Law of the Sea: 'Refrain from Undermining the Convention'

UN Chronicle, February 1984 | Go to article overview

Law of the Sea: 'Refrain from Undermining the Convention'


Calling on States to consider signing and ratifying the United Nations Convention on the Law of the Sea, the General Assembly has appealed to all countries "to refrain from taking any action derected at undermining the Convention or defeating its object and purpose".

It also called on all States to safeguard the unified character of the Convention. The Assembly adopted resolution 38/59 A on 14 December, by a recorded vote of 136 in favour to 2 against (Turkey, United States), with 6 abstentions (Belgium, Bolivia, Federal Republic of Germany, Israel, Italy, United Kingdom).

The General Assmebly in the resolution approved the recommendations contained in the Secretary-General's report on the Third Conference on the Law of the Sea (document A/38/570).

One recommendation was that the Office of the Special Representative of the Secretary-General for the Law of the Sea should continue on an established basis as the core office of the United Nations for law of the sea matters.

The Secretary-General's report said the Office--set up in 1974 as the secretariat for the Conference-- possessed the necessary background knowledge and experience of the work of the Conference, the political and economic objectives of States, the intricacies of the formal and informal documentation of the Conference and the detailed features of the deifferent parts of the Convention. Its work would be complemented by relevant activities of other United Nations departments and bodies involved in marine affairs. Financing Issue: In the debate several countries had reservations about a preambular paragraph in the law of the sea resolution, which recalled the Assembly's approval of financing the expenses of the Preparatory Commission established by the Convention from the regular budget of the United Nations. Turkey reiterated that it reserved its right not to contribute to the expenses "emanating from the implementation" of the Law of the Sea Convention. The United States said that the costs of the Commission should be borne by those nations party to the Treaty. Also, it would not support that part of the Convention dealing with deep seabed development and would continue to withhold its share of the regular budget which was earmarked to Part xi of the Convention.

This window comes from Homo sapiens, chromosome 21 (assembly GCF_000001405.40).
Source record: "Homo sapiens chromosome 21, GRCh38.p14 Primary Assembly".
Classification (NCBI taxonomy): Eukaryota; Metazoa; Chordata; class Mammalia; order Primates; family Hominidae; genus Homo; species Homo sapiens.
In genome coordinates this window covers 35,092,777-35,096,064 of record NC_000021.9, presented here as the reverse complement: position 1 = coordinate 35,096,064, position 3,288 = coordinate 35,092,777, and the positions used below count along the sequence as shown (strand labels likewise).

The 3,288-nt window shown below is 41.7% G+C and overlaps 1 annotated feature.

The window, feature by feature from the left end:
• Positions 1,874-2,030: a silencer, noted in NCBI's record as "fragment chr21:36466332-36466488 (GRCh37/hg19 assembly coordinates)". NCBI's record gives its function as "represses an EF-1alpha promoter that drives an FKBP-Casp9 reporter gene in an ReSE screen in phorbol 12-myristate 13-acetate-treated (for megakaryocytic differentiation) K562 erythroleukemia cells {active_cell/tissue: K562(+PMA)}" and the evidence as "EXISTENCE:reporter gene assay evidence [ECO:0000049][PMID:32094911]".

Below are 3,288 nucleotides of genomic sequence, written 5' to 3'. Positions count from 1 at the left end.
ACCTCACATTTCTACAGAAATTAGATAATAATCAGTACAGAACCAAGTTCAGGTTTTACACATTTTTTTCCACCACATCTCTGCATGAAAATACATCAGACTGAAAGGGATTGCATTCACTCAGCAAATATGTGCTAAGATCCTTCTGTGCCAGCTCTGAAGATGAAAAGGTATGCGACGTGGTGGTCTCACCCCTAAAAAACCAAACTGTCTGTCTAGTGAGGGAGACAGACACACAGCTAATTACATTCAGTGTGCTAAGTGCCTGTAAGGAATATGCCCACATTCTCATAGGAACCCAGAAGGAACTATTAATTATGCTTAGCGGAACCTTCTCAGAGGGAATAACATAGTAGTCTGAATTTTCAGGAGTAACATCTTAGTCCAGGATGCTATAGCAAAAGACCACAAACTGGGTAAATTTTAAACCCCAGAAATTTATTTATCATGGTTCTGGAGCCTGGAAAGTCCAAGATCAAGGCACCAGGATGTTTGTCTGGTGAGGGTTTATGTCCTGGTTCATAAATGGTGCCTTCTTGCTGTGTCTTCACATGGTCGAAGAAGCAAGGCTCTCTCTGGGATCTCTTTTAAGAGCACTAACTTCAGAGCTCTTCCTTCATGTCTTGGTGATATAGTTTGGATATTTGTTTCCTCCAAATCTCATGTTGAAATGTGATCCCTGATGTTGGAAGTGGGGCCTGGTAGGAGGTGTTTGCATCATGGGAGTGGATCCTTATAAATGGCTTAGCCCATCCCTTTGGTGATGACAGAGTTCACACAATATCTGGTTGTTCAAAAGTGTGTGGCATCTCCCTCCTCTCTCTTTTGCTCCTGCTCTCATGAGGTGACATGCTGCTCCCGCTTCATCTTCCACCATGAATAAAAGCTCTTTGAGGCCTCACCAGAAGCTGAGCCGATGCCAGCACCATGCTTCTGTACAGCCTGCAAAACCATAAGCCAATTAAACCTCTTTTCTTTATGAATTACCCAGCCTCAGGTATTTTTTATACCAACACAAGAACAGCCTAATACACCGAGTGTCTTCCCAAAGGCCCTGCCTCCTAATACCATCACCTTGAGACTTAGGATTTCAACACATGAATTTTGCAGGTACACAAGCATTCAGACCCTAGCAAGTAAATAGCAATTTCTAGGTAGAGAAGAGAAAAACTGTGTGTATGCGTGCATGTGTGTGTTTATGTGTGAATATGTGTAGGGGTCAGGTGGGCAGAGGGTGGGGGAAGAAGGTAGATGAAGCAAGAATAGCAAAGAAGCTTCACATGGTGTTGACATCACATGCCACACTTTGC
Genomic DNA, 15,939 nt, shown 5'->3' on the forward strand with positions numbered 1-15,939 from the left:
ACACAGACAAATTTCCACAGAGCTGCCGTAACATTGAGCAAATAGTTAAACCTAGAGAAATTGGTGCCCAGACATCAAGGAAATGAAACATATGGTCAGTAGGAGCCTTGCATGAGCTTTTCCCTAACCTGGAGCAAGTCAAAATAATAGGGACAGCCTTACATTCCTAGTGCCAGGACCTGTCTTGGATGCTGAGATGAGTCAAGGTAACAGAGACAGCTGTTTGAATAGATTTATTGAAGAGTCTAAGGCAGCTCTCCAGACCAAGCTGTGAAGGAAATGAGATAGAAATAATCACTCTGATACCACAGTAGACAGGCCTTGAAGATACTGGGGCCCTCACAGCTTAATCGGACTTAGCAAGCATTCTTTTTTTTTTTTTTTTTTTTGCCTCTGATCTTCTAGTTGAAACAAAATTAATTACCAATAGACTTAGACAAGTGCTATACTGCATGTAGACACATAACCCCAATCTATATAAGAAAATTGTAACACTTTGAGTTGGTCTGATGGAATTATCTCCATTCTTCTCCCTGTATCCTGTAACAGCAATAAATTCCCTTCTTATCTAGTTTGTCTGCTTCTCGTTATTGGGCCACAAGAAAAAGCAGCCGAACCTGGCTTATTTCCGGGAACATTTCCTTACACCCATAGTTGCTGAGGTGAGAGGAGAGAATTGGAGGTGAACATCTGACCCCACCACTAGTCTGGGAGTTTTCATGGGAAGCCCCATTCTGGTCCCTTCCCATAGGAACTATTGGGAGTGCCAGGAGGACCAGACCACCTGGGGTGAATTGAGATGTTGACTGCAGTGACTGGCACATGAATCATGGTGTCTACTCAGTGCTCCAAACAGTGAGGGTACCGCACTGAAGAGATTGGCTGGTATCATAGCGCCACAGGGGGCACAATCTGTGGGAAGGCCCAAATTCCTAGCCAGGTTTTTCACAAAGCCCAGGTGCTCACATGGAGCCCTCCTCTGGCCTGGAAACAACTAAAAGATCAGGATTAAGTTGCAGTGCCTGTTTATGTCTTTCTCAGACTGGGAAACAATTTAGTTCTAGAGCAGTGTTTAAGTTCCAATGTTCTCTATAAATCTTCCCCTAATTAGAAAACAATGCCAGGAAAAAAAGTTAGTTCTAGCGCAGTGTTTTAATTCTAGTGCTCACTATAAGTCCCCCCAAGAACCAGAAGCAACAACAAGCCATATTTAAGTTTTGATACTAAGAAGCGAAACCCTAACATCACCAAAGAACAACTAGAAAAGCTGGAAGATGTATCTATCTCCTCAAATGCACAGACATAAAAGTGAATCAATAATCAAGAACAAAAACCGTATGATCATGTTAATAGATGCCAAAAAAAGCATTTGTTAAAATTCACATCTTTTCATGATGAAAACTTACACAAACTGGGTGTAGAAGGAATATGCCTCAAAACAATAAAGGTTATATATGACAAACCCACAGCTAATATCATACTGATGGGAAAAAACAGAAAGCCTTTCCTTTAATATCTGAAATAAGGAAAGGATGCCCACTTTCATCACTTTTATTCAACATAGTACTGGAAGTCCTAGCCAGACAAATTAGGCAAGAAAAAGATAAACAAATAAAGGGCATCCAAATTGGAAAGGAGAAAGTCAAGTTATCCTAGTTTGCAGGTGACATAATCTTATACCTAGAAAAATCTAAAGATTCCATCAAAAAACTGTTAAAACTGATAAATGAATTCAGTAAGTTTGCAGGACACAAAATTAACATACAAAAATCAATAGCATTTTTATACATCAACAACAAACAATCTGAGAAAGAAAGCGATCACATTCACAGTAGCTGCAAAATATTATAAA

Addressing the United States position that it was illegitimate to charge the expenses of the Preparatory Commission to the regular budget of the United Nations, Singapore suggested that the doubt be resolved by seeking an advisory opinion of the International Court of Justice. A 'Major Achievement': In his report to the Assembly, the Secretary-General stated that the Law of the Sea Convention stood out as an exception in an era of eroding multilateralism and internationalism. Its adoption constituted one of the major achievements in the history of international relations, and the Organization should consolidate the successful outcome of that multilateral acceptance and effective application of the new legal regime of the seas.

The report further stated that the long-term planning process has taken into account that there would be no significant change in the totality of the Secretary-General's responsibilities in law of the sea affairs when the Convention comes into force. …

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